New York Chemical Workers Vote No but See Contract Ratified

Members of IUE-CWA were hit with illegal 25 to 50 percent pay cuts mid-contract. Photo: Jon Flanders.

In a development that has many in the Capital District of New York’s labor community scratching their heads, workers at a chemical plant that mobilized for a year against wage cuts saw their new contract ratified despite voting against it.

About 500 workers represented by IUE-CWA Local 81359 were seeking to recover from unilateral pay cuts imposed by Momentive Performance Materials in late 2008.

The workers, who make silicone products, were hit with illegal 25 to 50 percent pay cuts mid-contract, while members of other unions at the plant were spared. Since then, the local, led by President Dominick Patrignani, has campaigned relentlessly both on its own behalf and in support of the struggles of other unions in the region.

The local joined area labor councils for the first time and eventually attracted significant support from labor activists in the area. The campaign climaxed with a big bargaining sendoff picket and rally in early June.


Three unions were involved in the contract vote. The two others were a small unit of lab technicians in the Momentive plant and a small local from Ohio in the company’s quartz division. The two small locals—whose pay was not cut—combined with enough votes from Local 81359 members to put the contract over the top 388-337.

The Local 81359 members had on average $30,000 in back pay riding on the settlement. At information meetings held before the vote, an IUE-CWA attorney told workers they risked delaying the payout for up to five years by rejecting the deal—a threat that workers heavily criticized.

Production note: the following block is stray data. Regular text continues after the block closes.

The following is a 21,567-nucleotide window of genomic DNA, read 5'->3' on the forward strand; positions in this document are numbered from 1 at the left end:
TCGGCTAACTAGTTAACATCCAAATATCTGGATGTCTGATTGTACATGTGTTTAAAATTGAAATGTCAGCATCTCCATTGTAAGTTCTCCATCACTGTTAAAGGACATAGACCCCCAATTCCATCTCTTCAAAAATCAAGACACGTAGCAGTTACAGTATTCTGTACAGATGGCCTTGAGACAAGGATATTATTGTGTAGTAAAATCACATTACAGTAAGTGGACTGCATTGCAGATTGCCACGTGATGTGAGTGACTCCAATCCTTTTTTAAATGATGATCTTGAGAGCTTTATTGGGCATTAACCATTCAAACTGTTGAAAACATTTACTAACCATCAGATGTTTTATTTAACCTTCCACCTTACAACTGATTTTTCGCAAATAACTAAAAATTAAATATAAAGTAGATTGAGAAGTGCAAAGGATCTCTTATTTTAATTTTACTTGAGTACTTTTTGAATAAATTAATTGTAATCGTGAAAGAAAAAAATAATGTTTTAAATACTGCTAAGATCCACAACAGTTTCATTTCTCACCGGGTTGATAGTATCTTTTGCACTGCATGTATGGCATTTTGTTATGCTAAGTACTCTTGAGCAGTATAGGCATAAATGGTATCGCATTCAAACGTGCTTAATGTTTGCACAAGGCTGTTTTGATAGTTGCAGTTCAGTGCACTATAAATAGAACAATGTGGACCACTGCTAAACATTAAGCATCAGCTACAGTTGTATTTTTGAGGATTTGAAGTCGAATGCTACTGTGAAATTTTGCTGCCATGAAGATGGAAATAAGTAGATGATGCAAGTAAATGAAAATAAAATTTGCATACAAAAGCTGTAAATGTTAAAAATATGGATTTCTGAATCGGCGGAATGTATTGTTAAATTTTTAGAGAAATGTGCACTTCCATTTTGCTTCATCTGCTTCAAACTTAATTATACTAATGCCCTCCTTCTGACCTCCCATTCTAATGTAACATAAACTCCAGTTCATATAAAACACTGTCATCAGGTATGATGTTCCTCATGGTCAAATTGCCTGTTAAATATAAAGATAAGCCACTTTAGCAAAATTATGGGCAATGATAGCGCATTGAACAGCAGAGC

IUE national President Bob Clark hailed the agreement. “It is never easy to adjust to a new owner with a different structure and different needs,” he said in a statement. “But this contract does give members a pathway to put the acrimony behind us and rebuild.”

Patrignani had a more sober assessment. In a letter to members he said the contract was “a tough pill to swallow,” noting that pension and medical costs would climb and the lower wages would now be locked in, as the union gave up its NLRB suit to gain the agreement.



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While production workers received $2 an hour wage increases, they did not get their old pay scale back, leaving them still far behind where they were in 2007. Senior workers at the plant previously made as much as $30 an hour.

“I wish we could have resolved this differently, but this is the path the majority has decided to take,” Patrignani wrote.

There is little question that Momentive’s willingness to pay back the wage cuts in a lump sum was tough for many to turn down.

Many who were attracted to this aspect of the agreement were close to retirement. The “no” vote came largely from the production workers, whose pay scales were not restored, along with a large portion of the local’s maintenance workers—whose pay was not cut, but who have stood in support of the production workers despite Momentive’s effort to drive a wedge between the groups over the past 18 months.

The new activism of Momentive workers may survive the disappointment many of them feel about this outcome. Suspicions remain that the wage-cutting at Momentive is meant to match the non-union wage scale at the new Global Foundry chip fabrication plant nearby—a ripe organizing target for that activist energy.

Jon Flanders is a member of Machinists Local 1145 and of the Troy Area Labor Council.

A version of this article appeared in Labor Notes #377, August 2010. Don't miss an issue, subscribe today.